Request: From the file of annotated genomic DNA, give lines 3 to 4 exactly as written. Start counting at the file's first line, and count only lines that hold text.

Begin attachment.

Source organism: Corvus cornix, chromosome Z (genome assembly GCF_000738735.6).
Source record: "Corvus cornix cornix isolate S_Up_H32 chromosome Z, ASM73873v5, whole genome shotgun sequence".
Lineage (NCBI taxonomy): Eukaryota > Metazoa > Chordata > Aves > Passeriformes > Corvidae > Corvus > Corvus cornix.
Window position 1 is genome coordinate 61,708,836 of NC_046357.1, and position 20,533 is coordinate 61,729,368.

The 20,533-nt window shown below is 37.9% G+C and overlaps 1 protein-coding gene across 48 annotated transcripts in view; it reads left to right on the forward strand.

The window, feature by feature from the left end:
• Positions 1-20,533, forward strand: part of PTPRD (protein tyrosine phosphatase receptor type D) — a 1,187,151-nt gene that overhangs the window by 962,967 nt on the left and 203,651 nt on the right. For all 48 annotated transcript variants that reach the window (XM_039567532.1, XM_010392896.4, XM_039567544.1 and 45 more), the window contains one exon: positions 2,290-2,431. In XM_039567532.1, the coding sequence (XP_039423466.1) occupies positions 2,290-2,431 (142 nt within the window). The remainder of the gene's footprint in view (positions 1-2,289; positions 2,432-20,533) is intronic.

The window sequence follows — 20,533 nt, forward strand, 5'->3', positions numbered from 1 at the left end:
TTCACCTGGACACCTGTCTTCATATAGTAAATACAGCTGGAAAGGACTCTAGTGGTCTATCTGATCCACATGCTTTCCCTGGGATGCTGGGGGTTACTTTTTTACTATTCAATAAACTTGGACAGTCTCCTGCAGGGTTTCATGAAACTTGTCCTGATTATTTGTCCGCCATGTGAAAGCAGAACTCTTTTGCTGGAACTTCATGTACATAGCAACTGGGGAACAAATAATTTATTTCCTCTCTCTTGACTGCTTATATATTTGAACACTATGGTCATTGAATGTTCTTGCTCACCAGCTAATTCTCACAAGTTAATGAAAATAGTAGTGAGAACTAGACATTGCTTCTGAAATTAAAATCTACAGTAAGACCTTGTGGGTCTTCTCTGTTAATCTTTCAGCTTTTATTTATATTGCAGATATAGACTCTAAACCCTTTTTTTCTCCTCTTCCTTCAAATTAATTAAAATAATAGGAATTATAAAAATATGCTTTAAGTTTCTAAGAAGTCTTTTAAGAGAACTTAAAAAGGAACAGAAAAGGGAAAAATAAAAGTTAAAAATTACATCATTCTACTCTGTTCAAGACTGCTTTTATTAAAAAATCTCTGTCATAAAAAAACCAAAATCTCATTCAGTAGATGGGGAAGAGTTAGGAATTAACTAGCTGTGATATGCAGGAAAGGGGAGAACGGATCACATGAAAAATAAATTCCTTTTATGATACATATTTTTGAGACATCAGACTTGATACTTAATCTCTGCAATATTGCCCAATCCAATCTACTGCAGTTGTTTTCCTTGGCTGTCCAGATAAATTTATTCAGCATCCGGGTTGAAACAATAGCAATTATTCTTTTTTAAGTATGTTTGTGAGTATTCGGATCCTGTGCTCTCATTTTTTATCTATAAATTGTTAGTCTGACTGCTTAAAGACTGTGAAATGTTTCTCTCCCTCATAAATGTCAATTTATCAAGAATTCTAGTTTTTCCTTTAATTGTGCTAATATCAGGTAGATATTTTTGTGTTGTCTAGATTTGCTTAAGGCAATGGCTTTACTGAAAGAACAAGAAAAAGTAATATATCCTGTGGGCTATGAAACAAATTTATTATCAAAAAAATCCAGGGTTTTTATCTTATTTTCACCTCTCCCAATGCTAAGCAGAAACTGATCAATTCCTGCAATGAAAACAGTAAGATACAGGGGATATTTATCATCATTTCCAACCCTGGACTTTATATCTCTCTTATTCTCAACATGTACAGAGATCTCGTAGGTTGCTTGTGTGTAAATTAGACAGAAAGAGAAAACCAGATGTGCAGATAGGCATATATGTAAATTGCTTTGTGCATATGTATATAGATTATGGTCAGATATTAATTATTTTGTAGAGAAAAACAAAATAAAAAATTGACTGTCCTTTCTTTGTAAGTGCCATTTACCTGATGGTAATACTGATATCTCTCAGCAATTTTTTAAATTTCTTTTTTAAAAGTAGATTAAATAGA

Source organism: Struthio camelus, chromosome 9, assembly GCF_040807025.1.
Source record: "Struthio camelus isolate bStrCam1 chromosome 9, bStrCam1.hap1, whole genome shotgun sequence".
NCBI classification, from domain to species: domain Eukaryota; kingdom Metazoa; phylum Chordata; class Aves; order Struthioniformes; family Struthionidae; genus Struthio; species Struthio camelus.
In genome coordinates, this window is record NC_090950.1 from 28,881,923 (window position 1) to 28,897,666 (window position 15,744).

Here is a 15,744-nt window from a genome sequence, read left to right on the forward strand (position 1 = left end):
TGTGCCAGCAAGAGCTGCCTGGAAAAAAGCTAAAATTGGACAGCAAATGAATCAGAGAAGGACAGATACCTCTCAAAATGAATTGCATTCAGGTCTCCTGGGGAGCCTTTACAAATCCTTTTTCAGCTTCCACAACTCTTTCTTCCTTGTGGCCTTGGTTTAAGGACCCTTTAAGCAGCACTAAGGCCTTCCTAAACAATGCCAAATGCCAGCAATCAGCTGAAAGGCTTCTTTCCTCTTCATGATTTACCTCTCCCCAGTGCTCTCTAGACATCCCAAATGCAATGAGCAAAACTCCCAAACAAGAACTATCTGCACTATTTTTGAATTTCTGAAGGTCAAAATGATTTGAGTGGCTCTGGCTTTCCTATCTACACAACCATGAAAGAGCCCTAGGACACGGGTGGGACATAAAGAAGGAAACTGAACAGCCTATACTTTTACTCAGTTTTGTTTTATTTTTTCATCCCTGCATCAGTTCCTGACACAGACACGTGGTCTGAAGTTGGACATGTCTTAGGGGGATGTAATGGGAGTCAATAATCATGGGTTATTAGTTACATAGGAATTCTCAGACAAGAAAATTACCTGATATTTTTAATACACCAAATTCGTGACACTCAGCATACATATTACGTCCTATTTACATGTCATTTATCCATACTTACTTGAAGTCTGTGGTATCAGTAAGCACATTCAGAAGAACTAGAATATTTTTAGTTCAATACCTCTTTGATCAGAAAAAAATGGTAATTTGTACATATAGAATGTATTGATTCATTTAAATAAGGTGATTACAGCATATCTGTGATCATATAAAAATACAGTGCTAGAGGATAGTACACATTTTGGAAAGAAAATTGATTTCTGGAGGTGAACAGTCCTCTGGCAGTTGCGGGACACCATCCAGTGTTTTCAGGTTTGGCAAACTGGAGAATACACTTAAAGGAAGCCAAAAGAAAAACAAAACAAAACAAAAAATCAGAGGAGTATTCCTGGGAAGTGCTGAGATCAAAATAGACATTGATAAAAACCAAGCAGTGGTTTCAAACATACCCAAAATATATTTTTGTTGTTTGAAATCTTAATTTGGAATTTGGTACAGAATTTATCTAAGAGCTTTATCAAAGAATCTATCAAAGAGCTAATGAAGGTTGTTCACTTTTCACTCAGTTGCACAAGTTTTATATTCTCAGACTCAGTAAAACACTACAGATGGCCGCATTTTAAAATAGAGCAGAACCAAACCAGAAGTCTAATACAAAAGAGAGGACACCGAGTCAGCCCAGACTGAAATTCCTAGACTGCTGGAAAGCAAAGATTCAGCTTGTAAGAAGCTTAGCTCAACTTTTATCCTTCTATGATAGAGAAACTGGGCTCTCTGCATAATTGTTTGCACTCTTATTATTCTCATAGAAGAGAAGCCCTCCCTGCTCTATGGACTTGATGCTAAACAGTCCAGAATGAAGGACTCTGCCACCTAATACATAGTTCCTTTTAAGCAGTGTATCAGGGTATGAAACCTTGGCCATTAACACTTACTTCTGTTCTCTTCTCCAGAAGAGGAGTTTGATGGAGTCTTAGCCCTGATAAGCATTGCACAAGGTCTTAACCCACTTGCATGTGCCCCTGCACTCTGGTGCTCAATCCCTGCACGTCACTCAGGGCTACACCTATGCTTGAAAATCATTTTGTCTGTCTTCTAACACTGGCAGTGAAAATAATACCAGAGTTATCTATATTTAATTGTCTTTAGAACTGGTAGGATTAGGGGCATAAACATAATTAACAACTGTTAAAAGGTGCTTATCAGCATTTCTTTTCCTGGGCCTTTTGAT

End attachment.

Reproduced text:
Lineage (NCBI taxonomy): Eukaryota > Metazoa > Chordata > Aves > Passeriformes > Corvidae > Corvus > Corvus cornix.
Window position 1 is genome coordinate 61,708,836 of NC_046357.1, and position 20,533 is coordinate 61,729,368.